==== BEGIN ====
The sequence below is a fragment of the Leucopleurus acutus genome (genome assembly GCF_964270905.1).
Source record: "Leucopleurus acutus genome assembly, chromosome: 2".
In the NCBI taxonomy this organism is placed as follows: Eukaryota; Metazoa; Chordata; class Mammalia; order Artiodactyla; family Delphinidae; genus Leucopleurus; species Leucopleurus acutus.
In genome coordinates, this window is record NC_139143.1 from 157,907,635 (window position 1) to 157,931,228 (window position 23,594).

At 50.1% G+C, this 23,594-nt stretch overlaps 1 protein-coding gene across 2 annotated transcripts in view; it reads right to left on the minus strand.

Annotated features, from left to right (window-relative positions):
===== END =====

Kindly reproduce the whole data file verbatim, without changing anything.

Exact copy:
The sequence below is a fragment of the Leucopleurus acutus genome (genome assembly GCF_964270905.1).
Source record: "Leucopleurus acutus genome assembly, chromosome: 2".
In the NCBI taxonomy this organism is placed as follows: Eukaryota; Metazoa; Chordata; class Mammalia; order Artiodactyla; family Delphinidae; genus Leucopleurus; species Leucopleurus acutus.
In genome coordinates, this window is record NC_139143.1 from 157,907,635 (window position 1) to 157,931,228 (window position 23,594).

At 50.1% G+C, this 23,594-nt stretch overlaps 1 protein-coding gene across 2 annotated transcripts in view; it reads right to left on the minus strand.

Annotated features, from left to right (window-relative positions):